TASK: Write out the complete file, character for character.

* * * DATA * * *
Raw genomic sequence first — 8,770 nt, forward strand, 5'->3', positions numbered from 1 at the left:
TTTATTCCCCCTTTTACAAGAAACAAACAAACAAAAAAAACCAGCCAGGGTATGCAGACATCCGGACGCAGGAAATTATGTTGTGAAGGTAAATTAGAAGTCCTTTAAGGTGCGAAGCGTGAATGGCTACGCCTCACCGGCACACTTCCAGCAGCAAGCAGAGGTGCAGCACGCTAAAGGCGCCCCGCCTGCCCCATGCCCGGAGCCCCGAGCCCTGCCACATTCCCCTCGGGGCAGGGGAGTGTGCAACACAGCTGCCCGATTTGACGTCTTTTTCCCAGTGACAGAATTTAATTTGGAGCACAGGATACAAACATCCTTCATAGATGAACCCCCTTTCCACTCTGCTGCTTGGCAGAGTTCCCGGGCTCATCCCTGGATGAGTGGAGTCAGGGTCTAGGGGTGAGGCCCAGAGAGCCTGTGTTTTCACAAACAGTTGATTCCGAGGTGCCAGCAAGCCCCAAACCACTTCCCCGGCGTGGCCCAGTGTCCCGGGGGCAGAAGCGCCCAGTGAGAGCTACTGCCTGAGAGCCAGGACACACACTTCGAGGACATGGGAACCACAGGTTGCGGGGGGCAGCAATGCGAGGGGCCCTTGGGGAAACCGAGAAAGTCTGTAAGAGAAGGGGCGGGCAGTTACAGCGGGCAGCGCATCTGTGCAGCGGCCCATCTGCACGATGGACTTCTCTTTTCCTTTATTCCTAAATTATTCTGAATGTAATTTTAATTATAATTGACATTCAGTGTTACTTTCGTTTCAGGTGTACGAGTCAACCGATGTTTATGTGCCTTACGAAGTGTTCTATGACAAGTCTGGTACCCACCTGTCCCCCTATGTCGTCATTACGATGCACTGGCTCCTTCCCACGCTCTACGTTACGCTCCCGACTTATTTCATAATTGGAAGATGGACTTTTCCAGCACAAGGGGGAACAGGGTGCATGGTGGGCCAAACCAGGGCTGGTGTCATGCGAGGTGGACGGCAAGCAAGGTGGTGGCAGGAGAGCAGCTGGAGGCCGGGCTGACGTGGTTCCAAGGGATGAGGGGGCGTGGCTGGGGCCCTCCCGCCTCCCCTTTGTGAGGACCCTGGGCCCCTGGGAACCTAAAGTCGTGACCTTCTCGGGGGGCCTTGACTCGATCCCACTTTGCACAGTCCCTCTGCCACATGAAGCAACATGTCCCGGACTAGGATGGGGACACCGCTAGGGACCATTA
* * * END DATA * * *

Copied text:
Raw genomic sequence first — 8,770 nt, forward strand, 5'->3', positions numbered from 1 at the left:
TTTATTCCCCCTTTTACAAGAAACAAACAAACAAAAAAAACCAGCCAGGGTATGCAGACATCCGGACGCAGGAAATTATGTTGTGAAGGTAAATTAGAAGTCCTTTAAGGTGCGAAGCGTGAATGGCTACGCCTCACCGGCACACTTCCAGCAGCAAGCAGAGGTGCAGCACGCTAAAGGCGCCCCGCCTGCCCCATGCCCGGAGCCCCGAGCCCTGCCACATTCCCCTCGGGGCAGGGGAGTGTGCAACACAGCTGCCCGATTTGACGTCTTTTTCCCAGTGACAGAATTTAATTTGGAGCACAGGATACAAACATCCTTCATAGATGAACCCCCTTTCCACTCTGCTGCTTGGCAGAGTTCCCGGGCTCATCCCTGGATGAGTGGAGTCAGGGTCTAGGGGTGAGGCCCAGAGAGCCTGTGTTTTCACAAACAGTTGATTCCGAGGTGCCAGCAAGCCCCAAACCACTTCCCCGGCGTGGCCCAGTGTCCCGGGGGCAGAAGCGCCCAGTGAGAGCTACTGCCTGAGAGCCAGGACACACACTTCGAGGACATGGGAACCACAGGTTGCGGGGGGCAGCAATGCGAGGGGCCCTTGGGGAAACCGAGAAAGTCTGTAAGAGAAGGGGCGGGCAGTTACAGCGGGCAGCGCATCTGTGCAGCGGCCCATCTGCACGATGGACTTCTCTTTTCCTTTATTCCTAAATTATTCTGAATGTAATTTTAATTATAATTGACATTCAGTGTTACTTTCGTTTCAGGTGTACGAGTCAACCGATGTTTATGTGCCTTACGAAGTGTTCTATGACAAGTCTGGTACCCACCTGTCCCCCTATGTCGTCATTACGATGCACTGGCTCCTTCCCACGCTCTACGTTACGCTCCCGACTTATTTCATAATTGGAAGATGGACTTTTCCAGCACAAGGGGGAACAGGGTGCATGGTGGGCCAAACCAGGGCTGGTGTCATGCGAGGTGGACGGCAAGCAAGGTGGTGGCAGGAGAGCAGCTGGAGGCCGGGCTGACGTGGTTCCAAGGGATGAGGGGGCGTGGCTGGGGCCCTCCCGCCTCCCCTTTGTGAGGACCCTGGGCCCCTGGGAACCTAAAGTCGTGACCTTCTCGGGGGGCCTTGACTCGATCCCACTTTGCACAGTCCCTCTGCCACATGAAGCAACATGTCCCGGACTAGGATGGGGACACCGCTAGGGACCATTA